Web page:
Let’s talk about self publishing.
As with the traditional route, there are pros and cons to self-publication.
The pros are:
You don’t have to deal with the traditional industry’s machinery and gatekeepers.
You have complete control of the book’s content, format and look.
You get all the profits.
Anyone can do it.
The cons are:
You don’t have the support of the traditional industry’s marketing resources.
You have complete responsibility for the book’s content, look and format.
You pay all the bills.
Anyone can do it.
It’s that last that gets me. I know there are self-published authors who produce well-edited, well-packaged books. I also know there are a lot of self-published writers whose attitude is “I don’t care about the writing – I only care about the story.”
Let’s be honest – reputation is huge. People are impressed when they hear I’ve published a children’s book, but they’re really impressed when they hear it was with Scholastic. Scholastic has a huge reputation in the kidlit industry, and making it past their gatekeepers did great things for my book, and for my own reputation as a writer. Making any kind of money in the writing business is tough enough – why would I deliberately shoot myself in the foot by associating with a branch of the publishing industry that already has some reputation for uneven quality?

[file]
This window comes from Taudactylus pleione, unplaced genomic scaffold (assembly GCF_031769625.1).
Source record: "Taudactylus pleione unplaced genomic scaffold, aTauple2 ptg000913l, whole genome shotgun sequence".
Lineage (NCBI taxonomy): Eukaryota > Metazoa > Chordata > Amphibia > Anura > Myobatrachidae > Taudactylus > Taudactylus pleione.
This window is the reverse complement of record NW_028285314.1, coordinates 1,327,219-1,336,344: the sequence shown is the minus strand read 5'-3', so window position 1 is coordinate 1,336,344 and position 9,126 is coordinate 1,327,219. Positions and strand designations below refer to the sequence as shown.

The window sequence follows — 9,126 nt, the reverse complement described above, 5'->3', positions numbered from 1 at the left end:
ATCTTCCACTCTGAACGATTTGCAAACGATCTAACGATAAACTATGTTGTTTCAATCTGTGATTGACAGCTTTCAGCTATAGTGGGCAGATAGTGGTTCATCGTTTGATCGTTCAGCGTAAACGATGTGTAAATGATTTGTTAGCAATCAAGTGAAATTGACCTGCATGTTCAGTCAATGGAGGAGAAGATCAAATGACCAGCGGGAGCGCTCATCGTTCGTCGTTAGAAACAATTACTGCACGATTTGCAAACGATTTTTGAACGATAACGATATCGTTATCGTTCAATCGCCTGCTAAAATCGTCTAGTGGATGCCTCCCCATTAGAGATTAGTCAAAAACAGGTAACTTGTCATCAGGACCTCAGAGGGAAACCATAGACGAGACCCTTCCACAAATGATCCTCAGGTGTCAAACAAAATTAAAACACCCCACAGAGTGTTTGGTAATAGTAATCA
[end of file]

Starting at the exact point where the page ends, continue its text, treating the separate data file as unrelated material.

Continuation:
I’m currently reading a YA novel to review for Bibliobuffet. It’s self-published and it shows. Two pages in I found this gem: “He through on a shirt.” I had to read it twice to be sure I wasn’t hallucinating. Two chapters in, I’m bored and frustrated by poor writing. I’m giving it one more chapter, and if it’s not suddenly a helluva story, I won’t finish. I have too little reading time to spend it on stuff like this. One of the reasons I’m not interested in self-publication is that I don’t want to be lumped in with it, either. If you lie down with dogs, you get up covered in dog hair. (For the record, I like dogs!)
When I started pitching The Swan Harp to agents, I’d already run it by my writers’ group. They told me it was good, and I know that these people, bless their hearts, will tell me if I’m falling on my ass. The agent who read the manuscript gave me two pages of suggestions that set me up for a year of work and a deeper, richer, better story.
I thought the second draft of The Swan Harp was damn good. I was wrong. I’m very glad I’m a hard-core traditional-route sort of a gal, because if I’d self-published that second draft, I’d have missed writing a much better story. Yes, I want The Swan Harp published, and my name on the cover. But before that, I want it to be the very best story it can be, and after that, I want it to have the best chance for success that it can have.
Self-publishing has its good points. It may well be your best or favourite option. Just watch out for the dog hair.